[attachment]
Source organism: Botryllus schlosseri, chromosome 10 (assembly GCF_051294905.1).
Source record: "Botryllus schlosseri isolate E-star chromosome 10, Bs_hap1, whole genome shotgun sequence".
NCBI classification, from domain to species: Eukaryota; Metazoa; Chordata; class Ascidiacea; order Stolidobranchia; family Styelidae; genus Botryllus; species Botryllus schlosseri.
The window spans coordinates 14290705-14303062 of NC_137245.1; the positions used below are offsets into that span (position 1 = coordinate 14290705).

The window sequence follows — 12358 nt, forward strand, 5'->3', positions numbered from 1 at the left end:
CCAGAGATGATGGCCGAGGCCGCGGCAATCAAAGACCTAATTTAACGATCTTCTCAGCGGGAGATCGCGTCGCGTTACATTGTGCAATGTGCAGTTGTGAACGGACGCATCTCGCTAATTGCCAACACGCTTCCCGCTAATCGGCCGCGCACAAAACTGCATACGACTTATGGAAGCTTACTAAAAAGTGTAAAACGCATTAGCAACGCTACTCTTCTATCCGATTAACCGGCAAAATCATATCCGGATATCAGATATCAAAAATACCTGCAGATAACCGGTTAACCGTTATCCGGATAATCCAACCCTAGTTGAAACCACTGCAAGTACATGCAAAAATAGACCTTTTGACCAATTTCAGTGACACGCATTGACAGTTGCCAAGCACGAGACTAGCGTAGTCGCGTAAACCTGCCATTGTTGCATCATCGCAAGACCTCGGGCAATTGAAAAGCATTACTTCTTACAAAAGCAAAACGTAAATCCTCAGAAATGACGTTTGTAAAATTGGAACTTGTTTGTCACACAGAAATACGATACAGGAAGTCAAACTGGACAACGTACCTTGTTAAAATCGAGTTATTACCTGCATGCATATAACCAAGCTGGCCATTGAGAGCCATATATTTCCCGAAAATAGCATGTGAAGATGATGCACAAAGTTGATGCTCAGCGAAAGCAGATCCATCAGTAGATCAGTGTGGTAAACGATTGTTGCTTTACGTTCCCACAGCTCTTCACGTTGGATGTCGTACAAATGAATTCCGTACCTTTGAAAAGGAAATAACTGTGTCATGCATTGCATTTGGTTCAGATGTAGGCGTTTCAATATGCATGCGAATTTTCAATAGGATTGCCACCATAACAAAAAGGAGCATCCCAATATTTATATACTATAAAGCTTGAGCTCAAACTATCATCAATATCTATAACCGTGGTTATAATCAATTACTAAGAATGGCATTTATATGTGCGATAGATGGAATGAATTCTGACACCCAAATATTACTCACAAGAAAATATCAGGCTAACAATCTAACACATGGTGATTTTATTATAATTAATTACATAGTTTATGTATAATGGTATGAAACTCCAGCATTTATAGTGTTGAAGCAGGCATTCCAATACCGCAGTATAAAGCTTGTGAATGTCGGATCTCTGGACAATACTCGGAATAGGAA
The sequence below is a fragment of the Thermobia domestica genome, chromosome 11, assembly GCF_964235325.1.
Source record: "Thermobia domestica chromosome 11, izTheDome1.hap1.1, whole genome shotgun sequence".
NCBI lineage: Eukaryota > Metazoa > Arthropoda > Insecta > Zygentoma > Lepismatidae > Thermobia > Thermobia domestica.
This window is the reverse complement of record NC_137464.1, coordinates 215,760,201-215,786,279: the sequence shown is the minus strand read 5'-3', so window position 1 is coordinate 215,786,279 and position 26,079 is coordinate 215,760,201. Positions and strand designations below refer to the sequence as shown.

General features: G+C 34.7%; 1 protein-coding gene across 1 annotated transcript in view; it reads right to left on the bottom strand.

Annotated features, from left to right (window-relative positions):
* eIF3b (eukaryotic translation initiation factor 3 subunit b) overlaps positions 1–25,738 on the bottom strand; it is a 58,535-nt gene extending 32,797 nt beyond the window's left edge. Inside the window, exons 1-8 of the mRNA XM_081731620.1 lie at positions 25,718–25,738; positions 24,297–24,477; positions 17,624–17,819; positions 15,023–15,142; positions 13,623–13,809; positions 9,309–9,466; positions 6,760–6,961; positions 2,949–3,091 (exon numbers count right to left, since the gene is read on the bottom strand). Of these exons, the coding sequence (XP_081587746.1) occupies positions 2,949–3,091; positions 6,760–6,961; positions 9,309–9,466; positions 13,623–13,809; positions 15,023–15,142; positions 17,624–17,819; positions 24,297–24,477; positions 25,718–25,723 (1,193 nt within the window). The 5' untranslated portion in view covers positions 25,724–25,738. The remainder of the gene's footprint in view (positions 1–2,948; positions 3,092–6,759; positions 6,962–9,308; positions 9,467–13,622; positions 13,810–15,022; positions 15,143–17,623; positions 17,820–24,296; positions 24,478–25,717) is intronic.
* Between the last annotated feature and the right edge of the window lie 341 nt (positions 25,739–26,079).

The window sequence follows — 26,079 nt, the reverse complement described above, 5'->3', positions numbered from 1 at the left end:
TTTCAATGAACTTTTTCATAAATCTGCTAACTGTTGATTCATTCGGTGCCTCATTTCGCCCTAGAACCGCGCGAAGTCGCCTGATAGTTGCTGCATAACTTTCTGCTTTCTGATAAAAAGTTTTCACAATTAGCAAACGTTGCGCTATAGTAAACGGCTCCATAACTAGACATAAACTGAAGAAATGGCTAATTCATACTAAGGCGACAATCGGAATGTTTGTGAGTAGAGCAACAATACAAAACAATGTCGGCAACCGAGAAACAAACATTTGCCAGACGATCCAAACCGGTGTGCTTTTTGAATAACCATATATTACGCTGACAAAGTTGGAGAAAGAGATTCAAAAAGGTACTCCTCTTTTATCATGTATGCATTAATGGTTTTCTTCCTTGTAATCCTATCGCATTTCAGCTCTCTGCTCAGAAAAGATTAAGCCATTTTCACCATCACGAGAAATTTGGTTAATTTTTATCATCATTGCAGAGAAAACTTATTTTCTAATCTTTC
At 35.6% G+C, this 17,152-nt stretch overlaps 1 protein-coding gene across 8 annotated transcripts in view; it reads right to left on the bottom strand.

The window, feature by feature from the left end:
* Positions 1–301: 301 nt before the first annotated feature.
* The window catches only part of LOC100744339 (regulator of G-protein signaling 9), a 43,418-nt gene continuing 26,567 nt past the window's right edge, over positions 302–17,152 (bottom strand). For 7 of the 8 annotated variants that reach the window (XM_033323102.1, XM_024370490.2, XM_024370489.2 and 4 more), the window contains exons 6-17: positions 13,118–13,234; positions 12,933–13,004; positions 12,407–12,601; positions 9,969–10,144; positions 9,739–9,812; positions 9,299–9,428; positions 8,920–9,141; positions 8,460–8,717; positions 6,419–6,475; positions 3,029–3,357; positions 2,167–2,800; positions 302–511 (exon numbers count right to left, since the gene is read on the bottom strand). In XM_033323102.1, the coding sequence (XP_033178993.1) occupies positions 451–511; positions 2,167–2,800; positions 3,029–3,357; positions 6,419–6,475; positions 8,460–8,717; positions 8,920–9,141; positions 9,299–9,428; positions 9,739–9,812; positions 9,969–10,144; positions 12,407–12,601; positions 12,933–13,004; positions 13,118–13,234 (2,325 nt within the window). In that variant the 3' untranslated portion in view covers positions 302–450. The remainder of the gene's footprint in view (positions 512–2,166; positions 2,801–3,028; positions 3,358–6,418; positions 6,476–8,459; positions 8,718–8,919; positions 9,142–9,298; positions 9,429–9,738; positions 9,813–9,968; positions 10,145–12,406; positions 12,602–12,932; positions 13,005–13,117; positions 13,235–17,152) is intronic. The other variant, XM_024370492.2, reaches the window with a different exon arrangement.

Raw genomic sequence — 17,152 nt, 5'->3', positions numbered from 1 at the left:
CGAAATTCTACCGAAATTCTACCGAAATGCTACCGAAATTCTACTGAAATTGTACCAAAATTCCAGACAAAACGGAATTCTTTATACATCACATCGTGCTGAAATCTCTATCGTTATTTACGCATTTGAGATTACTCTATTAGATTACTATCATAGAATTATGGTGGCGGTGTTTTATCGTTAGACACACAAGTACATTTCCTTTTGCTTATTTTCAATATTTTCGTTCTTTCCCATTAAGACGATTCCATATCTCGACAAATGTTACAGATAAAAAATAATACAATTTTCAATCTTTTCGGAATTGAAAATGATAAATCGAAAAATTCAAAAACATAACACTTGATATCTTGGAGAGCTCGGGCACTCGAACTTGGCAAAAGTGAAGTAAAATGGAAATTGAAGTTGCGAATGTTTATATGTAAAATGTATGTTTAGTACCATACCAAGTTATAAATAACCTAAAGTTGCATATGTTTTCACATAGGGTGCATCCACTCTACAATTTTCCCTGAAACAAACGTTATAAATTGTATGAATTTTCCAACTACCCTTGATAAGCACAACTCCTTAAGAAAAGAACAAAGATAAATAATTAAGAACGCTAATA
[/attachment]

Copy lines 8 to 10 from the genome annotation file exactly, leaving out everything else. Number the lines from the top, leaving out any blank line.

Source record: "Thermobia domestica chromosome 11, izTheDome1.hap1.1, whole genome shotgun sequence".
NCBI lineage: Eukaryota > Metazoa > Arthropoda > Insecta > Zygentoma > Lepismatidae > Thermobia > Thermobia domestica.
This window is the reverse complement of record NC_137464.1, coordinates 215,760,201-215,786,279: the sequence shown is the minus strand read 5'-3', so window position 1 is coordinate 215,786,279 and position 26,079 is coordinate 215,760,201. Positions and strand designations below refer to the sequence as shown.